I met with my accountant today to review the Get Rich Slowly business finances. Things are going well, but there are lots of little details that I need to work on. I’m a writer, not a bookkeeper, so some of this stuff is like Greek to me. I’m fortunate to have an accountant I trust. (“I trust him more than I trust myself,” I told somebody yesterday.) I feel like he’s looking out for my best interests.

Though I may not be good with QuickBooks, I know good personal finance stories when I see them. Here are some I’ve enjoyed recently:

In our recent discussion about how to win the lottery, commenter Starving Artist pointed to an old episode of the NPR program This American Life. In “Nice Work If You Can Get It“, we hear several stories of sudden fame, quick riches, and the downside of the dream job. The show covers NASA astronauts, the “PC Guy” from the Macintosh commercials, and the horrible life of lottery winners, the majority of whom wish they’d never won. This is great stuff.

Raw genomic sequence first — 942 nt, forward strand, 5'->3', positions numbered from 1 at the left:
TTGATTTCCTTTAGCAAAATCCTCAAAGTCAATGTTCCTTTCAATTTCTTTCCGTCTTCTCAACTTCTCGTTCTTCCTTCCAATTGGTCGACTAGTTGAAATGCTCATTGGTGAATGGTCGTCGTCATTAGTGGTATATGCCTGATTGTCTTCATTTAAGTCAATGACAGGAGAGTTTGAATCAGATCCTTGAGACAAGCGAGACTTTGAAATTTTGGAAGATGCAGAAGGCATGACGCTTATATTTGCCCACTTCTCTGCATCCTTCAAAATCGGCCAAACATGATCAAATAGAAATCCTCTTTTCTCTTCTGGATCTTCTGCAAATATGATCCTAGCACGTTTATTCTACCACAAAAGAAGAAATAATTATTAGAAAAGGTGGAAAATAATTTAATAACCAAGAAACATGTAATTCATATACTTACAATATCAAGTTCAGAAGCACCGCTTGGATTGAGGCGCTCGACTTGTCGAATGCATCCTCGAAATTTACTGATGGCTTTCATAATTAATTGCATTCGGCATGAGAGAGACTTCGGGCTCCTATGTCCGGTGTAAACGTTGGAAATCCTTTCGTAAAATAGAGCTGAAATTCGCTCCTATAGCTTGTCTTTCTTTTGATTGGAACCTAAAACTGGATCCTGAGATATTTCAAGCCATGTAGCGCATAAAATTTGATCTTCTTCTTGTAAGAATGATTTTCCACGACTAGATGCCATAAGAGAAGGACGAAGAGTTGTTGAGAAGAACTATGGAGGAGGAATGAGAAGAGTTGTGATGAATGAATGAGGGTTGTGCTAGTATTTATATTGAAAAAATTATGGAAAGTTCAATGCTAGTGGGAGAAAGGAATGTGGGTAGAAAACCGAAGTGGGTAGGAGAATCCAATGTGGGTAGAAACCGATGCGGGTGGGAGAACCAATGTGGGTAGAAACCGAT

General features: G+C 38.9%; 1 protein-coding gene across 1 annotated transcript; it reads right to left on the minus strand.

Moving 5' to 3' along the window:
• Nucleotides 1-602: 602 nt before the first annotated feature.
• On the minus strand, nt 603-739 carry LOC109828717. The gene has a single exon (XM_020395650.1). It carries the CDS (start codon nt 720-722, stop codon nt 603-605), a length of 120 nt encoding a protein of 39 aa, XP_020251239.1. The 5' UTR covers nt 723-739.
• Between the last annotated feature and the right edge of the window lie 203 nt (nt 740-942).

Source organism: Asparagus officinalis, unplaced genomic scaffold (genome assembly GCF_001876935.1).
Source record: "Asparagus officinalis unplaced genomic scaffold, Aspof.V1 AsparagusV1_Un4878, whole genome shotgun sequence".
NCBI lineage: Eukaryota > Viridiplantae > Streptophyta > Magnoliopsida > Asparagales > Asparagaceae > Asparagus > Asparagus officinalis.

The Mighty Bargain Hunter urges his readers to feverishly pursue their financial goals. “It’s in the good times that we might do well to save with more urgency,” he writes, and I agree. The best way to cope with an emergency is to prepare in advance. Set financial goals and work toward them. Knowing why you’re earning money makes doing the right thing easier.

Next, Evil Mad Scientist Laboratories has a peek a the monetary density of things. This is pure silliness, but I like it.

Several readers sent me a recent Slate article from Farhad Manjoo. Last week, I pointed to Manjoo’s piece on how to save money on printer supplies. This time he shares how to get an unbelievable, amazing, fantastic, thrilling deal on new eyeglasses. The secret? Buy them online.

Finally, The Art of Manliness offered the first of three-part series on “man killers” by looking at the dark side of money. Greed, jealousy, and lifestyle inflation can all drive a person to financial ruin. Instead, we should be careful, be generous, and be thankful.

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